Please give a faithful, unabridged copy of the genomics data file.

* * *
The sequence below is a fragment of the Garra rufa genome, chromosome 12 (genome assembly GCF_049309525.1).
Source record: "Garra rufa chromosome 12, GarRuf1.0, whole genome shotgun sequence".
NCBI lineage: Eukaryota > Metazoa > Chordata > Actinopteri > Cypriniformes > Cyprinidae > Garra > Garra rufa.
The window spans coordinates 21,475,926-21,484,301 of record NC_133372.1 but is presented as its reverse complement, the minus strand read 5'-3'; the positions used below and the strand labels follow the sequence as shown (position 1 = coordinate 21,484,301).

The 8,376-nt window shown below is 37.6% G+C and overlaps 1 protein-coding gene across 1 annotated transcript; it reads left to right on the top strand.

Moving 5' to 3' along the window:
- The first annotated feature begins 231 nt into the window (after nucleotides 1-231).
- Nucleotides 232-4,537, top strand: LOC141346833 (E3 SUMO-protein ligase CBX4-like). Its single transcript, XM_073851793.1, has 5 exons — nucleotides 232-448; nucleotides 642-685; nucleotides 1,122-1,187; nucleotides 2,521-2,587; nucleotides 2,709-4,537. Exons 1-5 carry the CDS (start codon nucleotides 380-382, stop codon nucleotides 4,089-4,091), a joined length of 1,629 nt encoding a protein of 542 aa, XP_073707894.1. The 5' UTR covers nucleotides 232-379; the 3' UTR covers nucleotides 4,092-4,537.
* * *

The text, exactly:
The sequence below is a fragment of the Garra rufa genome, chromosome 12 (genome assembly GCF_049309525.1).
Source record: "Garra rufa chromosome 12, GarRuf1.0, whole genome shotgun sequence".
NCBI lineage: Eukaryota > Metazoa > Chordata > Actinopteri > Cypriniformes > Cyprinidae > Garra > Garra rufa.
The window spans coordinates 21,475,926-21,484,301 of record NC_133372.1 but is presented as its reverse complement, the minus strand read 5'-3'; the positions used below and the strand labels follow the sequence as shown (position 1 = coordinate 21,484,301).

The 8,376-nt window shown below is 37.6% G+C and overlaps 1 protein-coding gene across 1 annotated transcript; it reads left to right on the top strand.

Moving 5' to 3' along the window:
- The first annotated feature begins 231 nt into the window (after nucleotides 1-231).
- Nucleotides 232-4,537, top strand: LOC141346833 (E3 SUMO-protein ligase CBX4-like). Its single transcript, XM_073851793.1, has 5 exons — nucleotides 232-448; nucleotides 642-685; nucleotides 1,122-1,187; nucleotides 2,521-2,587; nucleotides 2,709-4,537. Exons 1-5 carry the CDS (start codon nucleotides 380-382, stop codon nucleotides 4,089-4,091), a joined length of 1,629 nt encoding a protein of 542 aa, XP_073707894.1. The 5' UTR covers nucleotides 232-379; the 3' UTR covers nucleotides 4,092-4,537.